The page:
In a civil action, the judge correctly determined that a purchase and sale agreement was a binding contract; that in the circumstances the buyer was entitled to a reasonable time to procure a letter of credit as a deposit before the seller was entitled to withdraw from the agreement; that the letter of credit submitted by the buyer was sufficient under the agreement; and that the buyer's mailing of his acceptance of the seller's counteroffer was a reasonable form of acceptance. [313-314]
The judge in a civil action properly accepted as evidence copies of certain contract documents. 
In a civil action in which the plaintiff sought the conveyance of real property under a purchase and sale agreement from one defendant and damages from another defendant for interference with contractual relations, there was insufficient evidence that the second defendant knew of the plaintiff's agreement and knew she was interfering with it when she signed a purchase and sale agreement for the same property to support a judgment for the plaintiff on that claim. [314-316]
CIVIL ACTION commenced in the Superior Court Department on October 25, 1985.
The case was heard by William H. Welch, J.
William K. Danaher, Jr., for Robert F. Savoy.
Efrem A. Gordon for Yu-Man Suen.
David B. Kaplan for Arthur Yiakas.
DREBEN, J. As seller of the Hotel Charles in Springfield, Robert F. Savoy, trustee, purported to accept another offer at a time when he had already signed documents for its purchase by the plaintiff Yiakas. At issue is whether a binding contract had been entered into with Yiakas when Savoy negotiated the second agreement with Dr. Yu-Man Suen. We hold that Yiakas had a binding contract. Accordingly, we affirm the judgment insofar as it orders conveyance of the property to Yiakas and payment of a commission to the broker, Edward Rosenberg. We reverse that portion of the judgment ordering Dr. Suen to pay attorneys' fees to Yiakas because we do not consider that the findings of the trial judge support his conclusion that Dr. Suen improperly induced Savoy to break his contract with Yiakas.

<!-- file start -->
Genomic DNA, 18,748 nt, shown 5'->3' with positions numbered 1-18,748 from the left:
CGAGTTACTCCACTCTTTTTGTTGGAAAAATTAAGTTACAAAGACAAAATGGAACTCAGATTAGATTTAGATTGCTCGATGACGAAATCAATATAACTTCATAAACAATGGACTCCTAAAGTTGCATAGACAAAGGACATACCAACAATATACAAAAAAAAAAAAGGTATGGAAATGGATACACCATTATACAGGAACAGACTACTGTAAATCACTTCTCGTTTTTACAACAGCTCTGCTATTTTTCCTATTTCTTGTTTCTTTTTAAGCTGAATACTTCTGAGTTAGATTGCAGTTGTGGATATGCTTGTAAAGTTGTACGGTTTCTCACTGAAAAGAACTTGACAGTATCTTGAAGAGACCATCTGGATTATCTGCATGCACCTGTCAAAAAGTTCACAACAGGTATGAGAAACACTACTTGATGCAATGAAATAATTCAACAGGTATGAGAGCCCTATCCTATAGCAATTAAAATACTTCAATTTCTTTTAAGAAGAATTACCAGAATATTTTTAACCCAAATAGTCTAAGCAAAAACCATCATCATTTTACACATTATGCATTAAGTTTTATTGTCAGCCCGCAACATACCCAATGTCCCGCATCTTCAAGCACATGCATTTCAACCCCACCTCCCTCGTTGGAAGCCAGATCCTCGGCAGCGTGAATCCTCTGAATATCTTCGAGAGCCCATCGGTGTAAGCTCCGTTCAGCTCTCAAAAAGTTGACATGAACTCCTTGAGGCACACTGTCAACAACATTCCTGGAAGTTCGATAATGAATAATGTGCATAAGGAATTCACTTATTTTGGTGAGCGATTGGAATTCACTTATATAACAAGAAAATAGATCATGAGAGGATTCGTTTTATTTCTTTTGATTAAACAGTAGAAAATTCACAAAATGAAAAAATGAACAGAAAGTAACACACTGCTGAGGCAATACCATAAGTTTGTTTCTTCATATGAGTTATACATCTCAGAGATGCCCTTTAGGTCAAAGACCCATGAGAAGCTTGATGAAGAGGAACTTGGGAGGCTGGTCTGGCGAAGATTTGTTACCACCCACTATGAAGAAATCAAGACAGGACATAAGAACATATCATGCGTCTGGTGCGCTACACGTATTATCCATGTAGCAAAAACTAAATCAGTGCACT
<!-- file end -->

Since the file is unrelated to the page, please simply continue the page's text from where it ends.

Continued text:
1. Action against the seller. The evidence was conflicting. Contrary to the defendants' contention, the judge's findings are not clearly erroneous, and we take our facts from those findings. Yiakas was introduced to the seller by Rosenberg, and, after some negotiations, an agreement on a Greater Boston Real Estate Board form was prepared by Yiakas's attorneys in Boston. As signed by Yiakas, the agreement called for a deposit of $50,000, which was to be satisfied by a letter of credit. The agreement was delivered on October 15, 1985, to the seller's attorney in Springfield. The latter made a few changes, the most important being an amendment which read: "Seller shall not be bound, no matter what the circumstances unless and until a satisfactory Letter of Credit is delivered to the Seller's Attorney Donald P. Conway, 71 Park Avenue, West Springfield, Mass. 01089 to serve as deposit under this agreement."
On October 17, Rosenberg took the revised agreement to Savoy, who signed it that day. Rosenberg next took the agreement to Yiakas in Boston. After Yiakas signed the amendment on Friday, October 18, 1985, Rosenberg called Savoy, told him the agreement was in the mail, and sent a completed copy to Savoy by letter dated October 18, 1985.
The following Tuesday morning (October 22) at 9:00 A.M., Rosenberg called Mr. Conway, the seller's lawyer, to inform